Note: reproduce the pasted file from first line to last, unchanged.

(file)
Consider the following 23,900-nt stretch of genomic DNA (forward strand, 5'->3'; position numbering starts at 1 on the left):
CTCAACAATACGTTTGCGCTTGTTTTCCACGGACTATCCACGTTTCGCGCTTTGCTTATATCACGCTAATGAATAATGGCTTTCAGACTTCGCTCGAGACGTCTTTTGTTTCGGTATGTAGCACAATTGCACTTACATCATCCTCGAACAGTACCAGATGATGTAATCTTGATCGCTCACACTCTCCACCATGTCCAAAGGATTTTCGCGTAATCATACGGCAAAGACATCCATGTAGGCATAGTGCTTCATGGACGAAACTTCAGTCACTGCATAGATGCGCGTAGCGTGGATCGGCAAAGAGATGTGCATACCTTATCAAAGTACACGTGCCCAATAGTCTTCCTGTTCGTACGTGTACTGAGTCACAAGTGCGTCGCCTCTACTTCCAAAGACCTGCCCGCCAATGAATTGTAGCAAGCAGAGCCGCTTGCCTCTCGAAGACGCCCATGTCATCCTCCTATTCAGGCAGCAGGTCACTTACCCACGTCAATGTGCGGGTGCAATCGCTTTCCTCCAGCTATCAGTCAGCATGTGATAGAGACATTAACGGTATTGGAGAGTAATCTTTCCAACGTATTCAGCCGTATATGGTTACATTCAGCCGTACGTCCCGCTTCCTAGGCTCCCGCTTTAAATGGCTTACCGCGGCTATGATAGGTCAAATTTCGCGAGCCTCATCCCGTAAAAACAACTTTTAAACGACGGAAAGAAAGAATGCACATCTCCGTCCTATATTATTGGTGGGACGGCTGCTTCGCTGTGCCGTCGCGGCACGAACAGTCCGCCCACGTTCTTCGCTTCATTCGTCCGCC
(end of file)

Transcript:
Consider the following 23,900-nt stretch of genomic DNA (forward strand, 5'->3'; position numbering starts at 1 on the left):
CTCAACAATACGTTTGCGCTTGTTTTCCACGGACTATCCACGTTTCGCGCTTTGCTTATATCACGCTAATGAATAATGGCTTTCAGACTTCGCTCGAGACGTCTTTTGTTTCGGTATGTAGCACAATTGCACTTACATCATCCTCGAACAGTACCAGATGATGTAATCTTGATCGCTCACACTCTCCACCATGTCCAAAGGATTTTCGCGTAATCATACGGCAAAGACATCCATGTAGGCATAGTGCTTCATGGACGAAACTTCAGTCACTGCATAGATGCGCGTAGCGTGGATCGGCAAAGAGATGTGCATACCTTATCAAAGTACACGTGCCCAATAGTCTTCCTGTTCGTACGTGTACTGAGTCACAAGTGCGTCGCCTCTACTTCCAAAGACCTGCCCGCCAATGAATTGTAGCAAGCAGAGCCGCTTGCCTCTCGAAGACGCCCATGTCATCCTCCTATTCAGGCAGCAGGTCACTTACCCACGTCAATGTGCGGGTGCAATCGCTTTCCTCCAGCTATCAGTCAGCATGTGATAGAGACATTAACGGTATTGGAGAGTAATCTTTCCAACGTATTCAGCCGTATATGGTTACATTCAGCCGTACGTCCCGCTTCCTAGGCTCCCGCTTTAAATGGCTTACCGCGGCTATGATAGGTCAAATTTCGCGAGCCTCATCCCGTAAAAACAACTTTTAAACGACGGAAAGAAAGAATGCACATCTCCGTCCTATATTATTGGTGGGACGGCTGCTTCGCTGTGCCGTCGCGGCACGAACAGTCCGCCCACGTTCTTCGCTTCATTCGTCCGCC